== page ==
MR. MCCORMACK: I’ll see if we have an estimate.


QUESTION: Any date set yet for the Six-Party Talks?

MR. MCCORMACK: No. Still talking to the Chinese and the other parties. I’ll wait for the Chinese to announce the head of delegation date.

Yes, sir.

QUESTION: Can I ask you – Ambassador Tony Garza mentioned yesterday that one of the main challenges in Mexico, for U.S. as well, is in narco-violence.


QUESTION: He was asking – do you have any date where Congress might deliver the first aid from the Merida Initiative?

MR. MCCORMACK: I have to – let me check for you on that. Off the top of my head, I don’t know. We – you know, the Administration believes that this is a very important initiative. I think we’ve demonstrated that in a number of different ways, from the personal intervention and commitment of Deputy Secretary Negroponte in working with the Mexican Government in negotiating this, and also our going to Capitol Hill and underlying how important this was for Mexico and the United States and how it was really a groundbreaking initiative.

In terms of the – when the resources start to flow, let me check for you. I don’t have an answer for you on that. We’ll post one up for you.

QUESTION: He also mentioned that the attack to the U.S. Consulate in Monterrey --


QUESTION: -- with a hand grenade was a big mistake. Is U.S. planning to request more security to the Mexican Government or increase its security within the Consulate?

MR. MCCORMACK: Well, we rely very heavily on the local police there to help provide security, and I know that we have been in contact with them about taking appropriate steps to make sure something like that doesn't happen again.

QUESTION: Finally, the advisory for the U.S. citizens not to travel is only for Cuidad Juarez or some other border cities?

MR. MCCORMACK: Well, usually, these things are very specific with respect to geography. You can go back and take a look at the areas specified there.


QUESTION: Election yesterday in Azerbaijan – the incumbent got 90 percent of the vote. Any reflection on it?

MR. MCCORMACK: Well, we congratulate the Azerbaijani people on having this election and instituting some improvements in the way this election occurred over previous elections. The OSCE and the – is in the process of issuing a number of reports about the election. So as their assessment is, in fact, ongoing, I’m just going to, you know, speak very generally about it that it was an improvement. There’s still work to be done.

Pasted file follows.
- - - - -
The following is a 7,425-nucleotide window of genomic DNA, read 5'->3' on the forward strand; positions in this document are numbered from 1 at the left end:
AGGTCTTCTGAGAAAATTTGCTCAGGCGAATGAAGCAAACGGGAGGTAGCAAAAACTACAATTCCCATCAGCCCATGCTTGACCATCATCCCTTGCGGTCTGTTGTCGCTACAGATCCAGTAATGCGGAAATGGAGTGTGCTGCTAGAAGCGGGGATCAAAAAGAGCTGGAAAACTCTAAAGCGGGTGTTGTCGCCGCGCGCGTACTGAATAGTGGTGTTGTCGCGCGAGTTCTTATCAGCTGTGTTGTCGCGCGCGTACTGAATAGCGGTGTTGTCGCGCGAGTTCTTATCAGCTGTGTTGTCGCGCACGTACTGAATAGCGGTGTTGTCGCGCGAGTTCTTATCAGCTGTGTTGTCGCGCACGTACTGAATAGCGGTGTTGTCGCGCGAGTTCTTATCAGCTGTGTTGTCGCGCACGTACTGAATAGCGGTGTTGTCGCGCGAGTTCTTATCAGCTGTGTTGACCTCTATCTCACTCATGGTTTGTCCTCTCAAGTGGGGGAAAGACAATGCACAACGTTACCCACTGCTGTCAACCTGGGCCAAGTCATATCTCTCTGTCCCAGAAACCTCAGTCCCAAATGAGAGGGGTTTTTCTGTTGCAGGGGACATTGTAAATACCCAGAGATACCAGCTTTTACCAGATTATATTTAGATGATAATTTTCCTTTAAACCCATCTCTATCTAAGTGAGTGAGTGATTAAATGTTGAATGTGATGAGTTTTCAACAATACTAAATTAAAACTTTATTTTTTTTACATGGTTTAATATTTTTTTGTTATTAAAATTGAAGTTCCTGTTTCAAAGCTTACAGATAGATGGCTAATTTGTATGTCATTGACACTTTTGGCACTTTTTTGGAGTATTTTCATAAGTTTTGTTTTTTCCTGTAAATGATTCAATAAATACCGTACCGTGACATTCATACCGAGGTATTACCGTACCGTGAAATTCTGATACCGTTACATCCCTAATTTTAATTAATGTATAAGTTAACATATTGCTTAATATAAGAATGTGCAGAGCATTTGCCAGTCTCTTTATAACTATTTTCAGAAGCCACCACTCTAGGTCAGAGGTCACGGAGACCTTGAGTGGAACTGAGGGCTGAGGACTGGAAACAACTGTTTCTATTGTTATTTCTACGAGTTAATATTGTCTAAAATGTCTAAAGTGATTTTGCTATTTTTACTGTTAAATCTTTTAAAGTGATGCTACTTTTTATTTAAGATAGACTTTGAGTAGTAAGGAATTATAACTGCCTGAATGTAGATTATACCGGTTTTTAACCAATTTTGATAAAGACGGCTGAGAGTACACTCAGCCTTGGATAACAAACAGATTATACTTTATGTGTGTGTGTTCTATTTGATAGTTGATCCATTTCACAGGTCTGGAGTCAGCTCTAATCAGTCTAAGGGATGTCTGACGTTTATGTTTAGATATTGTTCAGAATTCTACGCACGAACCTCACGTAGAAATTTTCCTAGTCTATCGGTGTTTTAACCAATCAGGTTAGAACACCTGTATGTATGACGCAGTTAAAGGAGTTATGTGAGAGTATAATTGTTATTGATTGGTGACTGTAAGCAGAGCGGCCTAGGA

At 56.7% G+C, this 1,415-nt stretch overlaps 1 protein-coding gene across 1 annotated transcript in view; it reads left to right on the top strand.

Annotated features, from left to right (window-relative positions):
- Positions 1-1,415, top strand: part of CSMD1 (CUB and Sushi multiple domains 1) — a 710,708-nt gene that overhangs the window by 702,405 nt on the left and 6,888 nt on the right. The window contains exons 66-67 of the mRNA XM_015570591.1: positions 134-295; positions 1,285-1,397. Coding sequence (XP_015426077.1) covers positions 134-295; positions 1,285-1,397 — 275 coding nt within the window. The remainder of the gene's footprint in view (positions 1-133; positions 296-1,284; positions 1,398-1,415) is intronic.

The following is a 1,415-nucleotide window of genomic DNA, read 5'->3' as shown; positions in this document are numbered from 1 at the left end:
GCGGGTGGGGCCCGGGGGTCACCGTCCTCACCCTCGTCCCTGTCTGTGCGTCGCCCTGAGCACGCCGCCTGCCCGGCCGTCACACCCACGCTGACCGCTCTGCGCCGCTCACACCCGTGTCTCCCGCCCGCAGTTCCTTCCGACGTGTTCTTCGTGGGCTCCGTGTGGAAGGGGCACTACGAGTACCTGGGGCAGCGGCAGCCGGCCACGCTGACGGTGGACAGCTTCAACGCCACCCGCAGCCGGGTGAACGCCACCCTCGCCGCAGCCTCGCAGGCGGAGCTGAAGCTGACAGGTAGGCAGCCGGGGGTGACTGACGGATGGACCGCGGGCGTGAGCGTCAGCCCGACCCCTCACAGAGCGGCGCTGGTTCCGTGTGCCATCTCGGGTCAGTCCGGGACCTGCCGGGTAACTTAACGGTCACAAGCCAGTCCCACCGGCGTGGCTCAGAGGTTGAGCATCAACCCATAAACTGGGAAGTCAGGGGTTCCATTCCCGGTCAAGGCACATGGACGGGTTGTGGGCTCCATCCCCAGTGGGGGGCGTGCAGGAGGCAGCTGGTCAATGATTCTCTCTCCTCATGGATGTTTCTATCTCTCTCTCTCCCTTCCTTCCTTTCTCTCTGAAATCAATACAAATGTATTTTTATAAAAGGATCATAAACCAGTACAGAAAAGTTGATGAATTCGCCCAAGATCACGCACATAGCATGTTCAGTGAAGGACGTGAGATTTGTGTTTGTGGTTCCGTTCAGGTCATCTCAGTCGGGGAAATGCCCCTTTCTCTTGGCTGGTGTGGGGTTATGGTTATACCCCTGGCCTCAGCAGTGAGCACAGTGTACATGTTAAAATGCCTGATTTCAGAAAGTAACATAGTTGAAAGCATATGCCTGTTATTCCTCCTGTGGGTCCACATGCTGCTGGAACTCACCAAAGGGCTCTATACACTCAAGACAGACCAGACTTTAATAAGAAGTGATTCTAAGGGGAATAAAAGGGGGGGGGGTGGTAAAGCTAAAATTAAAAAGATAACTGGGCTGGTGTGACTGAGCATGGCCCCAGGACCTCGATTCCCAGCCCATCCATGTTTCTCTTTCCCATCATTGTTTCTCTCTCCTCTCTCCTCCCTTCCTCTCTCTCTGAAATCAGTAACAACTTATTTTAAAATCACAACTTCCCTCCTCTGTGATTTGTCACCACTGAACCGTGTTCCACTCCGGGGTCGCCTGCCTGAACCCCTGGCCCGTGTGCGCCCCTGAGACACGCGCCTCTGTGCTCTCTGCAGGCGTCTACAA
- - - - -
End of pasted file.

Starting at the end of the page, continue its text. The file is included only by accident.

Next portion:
QUESTION: And this call doesn't bother you?

MR. MCCORMACK: What’s that?

QUESTION: This call, 90 percent, doesn't bother you?

MR. MCCORMACK: Well, like I said, there’s more to be done, but it was an improvement. The assessment of the monitors on the ground was that it was an improvement over past elections.


QUESTION: (Inaudible) Washington Post article yesterday suggested that – in an intelligence report, that Condoleezza Rice authorized torture back in 2003. Do you have any comment on that?

MR. MCCORMACK: Well, we’ve – the Reuters correspondent in previous days asked questions about this. I would refer back to the answers that Secretary Rice gave to Senator Levin. He asked her to respond to a number of questions on the record and in writing about this. And what I would urge you to do is check with Senator Levin’s office to see if they would make available the answers to those questions, plus the questions and the answers.

If you have any problem with that, let me know, and I’ll be happy on a case-by-case basis to provide you what we have provided Senator Levin’s office. I don’t have anything to add beyond her answers. I’m not going to add or subtract from them.

QUESTION: Thank you.

QUESTION: One more here.

MR. MCCORMACK: Okay, one last one. Late breaker.

QUESTION: The U.S. is concerned somehow that attacks like the one to the Monterrey Consulate can be repeated against another type of interest – U.S. interest in Mexico?